Court: Jury can hear about gun being wiped down

Updated: April 11, 2007, 11:49 AM ET
Associated Press

TRENTON, N.J. -- Prosecutors can tell a jury that former NBA star Jayson Williams wiped down a shotgun and jumped into a swimming pool to conceal evidence after a man was killed in his bedroom, the New Jersey Supreme Court ruled Wednesday.

Prosecutors want to present that in a retrial of Williams on a charge of reckless manslaughter. The athlete was convicted in 2004 of attempting to cover up the slaying but jurors were unable to reach a verdict on the reckless manslaughter count.

Williams was acquitted of the more serious charge of aggravated manslaughter, with his lawyers arguing the shooting was accidental.

His lawyers argued that it would be improper for the new jury to hear what happened after Williams snapped the shotgun shut, which sent a single blast into the chest of hired driver Costas "Gus" Christofi on Valentine's Day 2002.

In a 4-3 decision, the high court rejected that argument, saying "consciousness of guilt evidence is relevant to defendant's mental state at the time of the shooting for which he is charged with reckless manslaughter."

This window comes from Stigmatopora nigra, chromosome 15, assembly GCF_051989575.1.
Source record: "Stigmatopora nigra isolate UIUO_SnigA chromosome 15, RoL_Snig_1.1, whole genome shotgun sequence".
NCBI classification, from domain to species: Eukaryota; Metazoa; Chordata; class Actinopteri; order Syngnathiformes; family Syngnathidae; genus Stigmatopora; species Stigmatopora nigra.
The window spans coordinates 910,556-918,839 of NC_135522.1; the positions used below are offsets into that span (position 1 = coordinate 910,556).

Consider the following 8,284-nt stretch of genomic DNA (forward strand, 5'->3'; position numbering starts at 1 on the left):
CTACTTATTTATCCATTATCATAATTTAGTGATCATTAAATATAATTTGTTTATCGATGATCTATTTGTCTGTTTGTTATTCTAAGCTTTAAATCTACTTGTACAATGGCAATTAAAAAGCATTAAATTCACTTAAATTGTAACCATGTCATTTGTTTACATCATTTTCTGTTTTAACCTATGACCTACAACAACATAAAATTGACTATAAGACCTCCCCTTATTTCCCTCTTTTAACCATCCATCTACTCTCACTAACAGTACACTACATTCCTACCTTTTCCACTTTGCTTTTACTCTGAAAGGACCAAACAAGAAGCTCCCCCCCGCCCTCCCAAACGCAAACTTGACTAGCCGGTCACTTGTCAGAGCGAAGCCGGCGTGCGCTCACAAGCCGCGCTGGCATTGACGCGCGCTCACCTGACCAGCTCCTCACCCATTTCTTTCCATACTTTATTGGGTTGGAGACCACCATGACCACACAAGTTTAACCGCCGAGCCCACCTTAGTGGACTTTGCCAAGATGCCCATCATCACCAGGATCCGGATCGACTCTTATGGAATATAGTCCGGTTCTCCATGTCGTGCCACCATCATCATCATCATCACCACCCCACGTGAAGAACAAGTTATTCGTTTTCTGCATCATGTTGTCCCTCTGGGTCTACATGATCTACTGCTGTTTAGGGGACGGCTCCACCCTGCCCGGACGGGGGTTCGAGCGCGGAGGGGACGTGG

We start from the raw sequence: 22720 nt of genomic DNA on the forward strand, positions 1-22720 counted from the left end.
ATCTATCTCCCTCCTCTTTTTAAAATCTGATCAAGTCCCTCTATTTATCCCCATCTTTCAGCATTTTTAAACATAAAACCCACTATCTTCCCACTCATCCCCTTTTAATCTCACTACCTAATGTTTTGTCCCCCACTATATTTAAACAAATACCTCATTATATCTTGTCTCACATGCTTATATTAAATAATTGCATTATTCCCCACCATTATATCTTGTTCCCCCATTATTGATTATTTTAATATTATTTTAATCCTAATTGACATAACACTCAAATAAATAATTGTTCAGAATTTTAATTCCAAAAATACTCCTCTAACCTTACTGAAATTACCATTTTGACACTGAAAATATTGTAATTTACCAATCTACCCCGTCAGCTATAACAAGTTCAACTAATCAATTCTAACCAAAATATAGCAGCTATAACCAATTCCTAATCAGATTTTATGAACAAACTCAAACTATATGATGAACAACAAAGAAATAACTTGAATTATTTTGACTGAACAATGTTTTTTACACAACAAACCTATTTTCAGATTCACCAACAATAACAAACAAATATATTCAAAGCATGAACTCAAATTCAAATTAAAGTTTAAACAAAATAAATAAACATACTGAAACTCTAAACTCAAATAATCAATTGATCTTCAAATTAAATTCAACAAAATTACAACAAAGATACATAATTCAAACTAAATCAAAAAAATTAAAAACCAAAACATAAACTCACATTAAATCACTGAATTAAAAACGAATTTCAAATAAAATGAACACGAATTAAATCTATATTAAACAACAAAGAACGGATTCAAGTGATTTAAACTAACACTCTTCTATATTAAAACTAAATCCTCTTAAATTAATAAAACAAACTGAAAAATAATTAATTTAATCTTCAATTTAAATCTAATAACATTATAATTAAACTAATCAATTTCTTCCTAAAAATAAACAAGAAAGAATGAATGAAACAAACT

Prosecutors had told the court that evidence of a cover-up is relevant to whether the shooting was reckless or an accident.

Prosecutors and defense lawyers had no immediate comment on the ruling. The trial judge has told both sides to not talk to the media.

No date has been set for the retrial.

Christofi, 55, was with a group of friends and Harlem Globetrotters touring Williams' Hunterdon County estate following a Globetrotters game in Bethlehem, Pa. He had driven some of the players to a restaurant with Williams and his friends, then took some of the group to the estate.

Williams, 39, retired as the New Jersey Nets center in 2000. He has remained free on bail since his arrest in 2002 and plans to appeal.

Sentencing on the four cover-up counts was postponed until after the retrial. Collectively, those charges carry up to 13 years in prison. Reckless manslaughter carries up to 10 years in prison.

Copyright 2007 by The Associated Press